DXY Index Sideways Grind Continues Ahead Of BOE, ECB Tomorrow

The US Dollar (via the DXY Index) has been treading water the past few days, essentially biding time since the start of September: the DXY Index closed at 95.10 on August 31, and at 95.10 is where it opened up today. While traders continue to discuss intense headlines regarding the US-China trade war or emerging market contagion, the fact of the matter is that these issues have made for better headlines than actual market moving events in recent days.

As such, attention in the short-term is quickly shifting to the two central bank decisions tomorrow morning from the Bank of England and the European Central Bank (the latter of which I'll be covering live). While neither central bank is expected to unveil any new policies, the details at the margin will dictate whether or not tomorrow yields greater volatility among EUR- and GBP-crosses.

For the BOE, a policy meeting that doesn't produce a new Quarterly Inflation Report reduces the likelihood of a significant move altogether. But the policy decision comes against the backdrop of purported progress on the Brexit front, where several times just this week we've heard that a deal could materialize in the coming weeks.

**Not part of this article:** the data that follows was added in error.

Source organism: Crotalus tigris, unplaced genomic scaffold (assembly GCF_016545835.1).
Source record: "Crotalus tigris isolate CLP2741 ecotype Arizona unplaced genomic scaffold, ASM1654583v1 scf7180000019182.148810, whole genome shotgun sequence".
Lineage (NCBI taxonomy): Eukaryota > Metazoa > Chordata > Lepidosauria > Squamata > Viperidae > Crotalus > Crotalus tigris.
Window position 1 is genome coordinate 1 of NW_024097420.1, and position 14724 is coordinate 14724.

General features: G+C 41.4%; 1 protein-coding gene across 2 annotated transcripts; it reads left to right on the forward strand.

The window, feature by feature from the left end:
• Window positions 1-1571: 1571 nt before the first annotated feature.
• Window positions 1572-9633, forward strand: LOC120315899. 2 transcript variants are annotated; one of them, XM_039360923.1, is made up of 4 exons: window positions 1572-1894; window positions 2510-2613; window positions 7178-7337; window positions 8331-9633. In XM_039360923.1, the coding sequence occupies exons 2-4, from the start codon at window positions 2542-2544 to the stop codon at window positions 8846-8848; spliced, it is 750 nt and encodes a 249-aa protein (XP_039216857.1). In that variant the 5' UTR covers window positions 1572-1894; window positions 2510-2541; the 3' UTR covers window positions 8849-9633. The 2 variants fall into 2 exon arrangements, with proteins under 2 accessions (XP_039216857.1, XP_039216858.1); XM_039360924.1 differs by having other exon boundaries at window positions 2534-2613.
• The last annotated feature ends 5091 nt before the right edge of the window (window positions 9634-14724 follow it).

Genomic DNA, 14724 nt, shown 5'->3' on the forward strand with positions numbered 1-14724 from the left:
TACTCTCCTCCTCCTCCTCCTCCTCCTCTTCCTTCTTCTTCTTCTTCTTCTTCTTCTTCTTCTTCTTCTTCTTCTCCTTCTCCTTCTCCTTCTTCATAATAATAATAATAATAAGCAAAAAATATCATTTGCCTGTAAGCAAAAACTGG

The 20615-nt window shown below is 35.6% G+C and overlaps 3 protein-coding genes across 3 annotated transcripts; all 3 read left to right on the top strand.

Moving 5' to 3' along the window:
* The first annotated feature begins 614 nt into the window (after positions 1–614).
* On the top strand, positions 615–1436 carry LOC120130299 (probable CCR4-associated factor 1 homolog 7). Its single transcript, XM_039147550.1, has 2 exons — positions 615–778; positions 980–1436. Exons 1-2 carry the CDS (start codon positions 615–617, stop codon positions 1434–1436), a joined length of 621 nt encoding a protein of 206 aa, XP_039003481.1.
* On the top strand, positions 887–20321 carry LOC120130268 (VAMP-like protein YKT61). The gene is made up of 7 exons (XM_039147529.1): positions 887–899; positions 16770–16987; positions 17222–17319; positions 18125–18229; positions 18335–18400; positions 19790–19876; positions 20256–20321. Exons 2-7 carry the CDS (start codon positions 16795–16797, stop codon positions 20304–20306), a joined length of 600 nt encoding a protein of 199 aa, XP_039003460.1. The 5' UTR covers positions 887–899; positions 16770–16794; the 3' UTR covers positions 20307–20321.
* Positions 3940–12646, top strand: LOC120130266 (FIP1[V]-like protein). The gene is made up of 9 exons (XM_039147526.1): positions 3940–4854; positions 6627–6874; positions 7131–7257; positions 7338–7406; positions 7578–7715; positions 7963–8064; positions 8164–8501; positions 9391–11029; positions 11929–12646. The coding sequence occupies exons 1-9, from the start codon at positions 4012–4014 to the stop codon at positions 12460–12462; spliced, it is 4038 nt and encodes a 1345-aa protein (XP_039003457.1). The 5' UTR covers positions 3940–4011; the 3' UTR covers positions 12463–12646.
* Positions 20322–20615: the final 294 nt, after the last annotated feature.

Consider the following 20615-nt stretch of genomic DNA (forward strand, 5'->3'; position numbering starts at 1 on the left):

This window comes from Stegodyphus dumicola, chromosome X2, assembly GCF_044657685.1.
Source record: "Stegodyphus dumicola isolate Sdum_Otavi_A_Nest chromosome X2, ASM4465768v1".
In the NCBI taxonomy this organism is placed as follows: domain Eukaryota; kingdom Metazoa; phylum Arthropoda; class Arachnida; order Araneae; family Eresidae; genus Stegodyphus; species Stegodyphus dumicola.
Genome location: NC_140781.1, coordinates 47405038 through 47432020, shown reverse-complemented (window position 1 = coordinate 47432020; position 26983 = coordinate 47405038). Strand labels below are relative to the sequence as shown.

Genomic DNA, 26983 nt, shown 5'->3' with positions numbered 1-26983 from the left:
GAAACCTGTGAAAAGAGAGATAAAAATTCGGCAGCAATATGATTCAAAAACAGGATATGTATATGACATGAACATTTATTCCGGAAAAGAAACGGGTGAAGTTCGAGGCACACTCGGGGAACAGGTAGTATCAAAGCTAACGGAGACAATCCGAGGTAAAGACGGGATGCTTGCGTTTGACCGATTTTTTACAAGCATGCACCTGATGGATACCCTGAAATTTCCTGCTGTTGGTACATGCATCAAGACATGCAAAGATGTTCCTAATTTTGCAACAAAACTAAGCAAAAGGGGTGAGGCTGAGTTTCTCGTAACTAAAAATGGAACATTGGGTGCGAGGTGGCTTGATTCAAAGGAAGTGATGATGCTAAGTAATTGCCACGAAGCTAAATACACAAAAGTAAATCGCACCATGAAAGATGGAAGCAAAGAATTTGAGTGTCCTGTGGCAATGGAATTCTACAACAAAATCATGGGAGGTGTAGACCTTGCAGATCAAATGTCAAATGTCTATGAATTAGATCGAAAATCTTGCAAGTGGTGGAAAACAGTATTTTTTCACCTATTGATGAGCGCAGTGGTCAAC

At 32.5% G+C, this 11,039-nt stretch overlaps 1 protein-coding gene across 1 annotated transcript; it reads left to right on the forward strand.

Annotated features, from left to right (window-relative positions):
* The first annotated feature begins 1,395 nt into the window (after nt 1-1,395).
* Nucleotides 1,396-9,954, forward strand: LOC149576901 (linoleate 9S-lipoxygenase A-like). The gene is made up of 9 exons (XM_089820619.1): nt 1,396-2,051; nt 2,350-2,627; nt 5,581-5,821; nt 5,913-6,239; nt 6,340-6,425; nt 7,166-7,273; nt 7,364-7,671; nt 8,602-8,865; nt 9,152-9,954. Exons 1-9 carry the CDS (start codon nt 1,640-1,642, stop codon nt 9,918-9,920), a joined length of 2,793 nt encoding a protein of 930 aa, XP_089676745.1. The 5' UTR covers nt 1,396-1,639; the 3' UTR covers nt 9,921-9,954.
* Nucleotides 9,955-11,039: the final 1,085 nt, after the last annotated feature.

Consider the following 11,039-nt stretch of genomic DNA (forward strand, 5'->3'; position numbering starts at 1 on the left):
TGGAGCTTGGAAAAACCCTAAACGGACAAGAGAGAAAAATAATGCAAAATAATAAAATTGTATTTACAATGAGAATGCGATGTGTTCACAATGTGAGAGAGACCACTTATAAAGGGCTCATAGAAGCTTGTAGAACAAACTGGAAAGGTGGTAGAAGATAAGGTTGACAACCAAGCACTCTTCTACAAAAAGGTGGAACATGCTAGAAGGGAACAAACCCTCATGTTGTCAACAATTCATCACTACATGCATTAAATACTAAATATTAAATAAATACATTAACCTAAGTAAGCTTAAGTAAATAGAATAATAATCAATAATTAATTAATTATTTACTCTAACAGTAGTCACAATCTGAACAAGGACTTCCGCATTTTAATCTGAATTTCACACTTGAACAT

We fully expect the BOE to show deference to the Brexit process, opting to say and do little before an EU-UK Brexit plan is agreed upon. But against an improving risk backdrop regarding the likelihood of a hard Brexit, traders will be likely hunting for clues to see how quickly the next BOE rate hike will arrive in 2019; it is not likely that the BOE signals another 25-bps hike when it releases its next QIR in November.

For the ECB, the stakes have been raised for tomorrow's meeting after Bloomberg News reported that the Governing Council is ready to downgrade its economic assessment. The reasons? Concerns over US-led trade wars, Brexit, and contagion from emerging markets, according to the report.

The entire EUR-complex has been knocked lower as a result, with speculation arising that this could be the first step taken in preparation for a change in the current preset policy course (ending QE in December 2018, raising rates by the end of "summer 2019."). 

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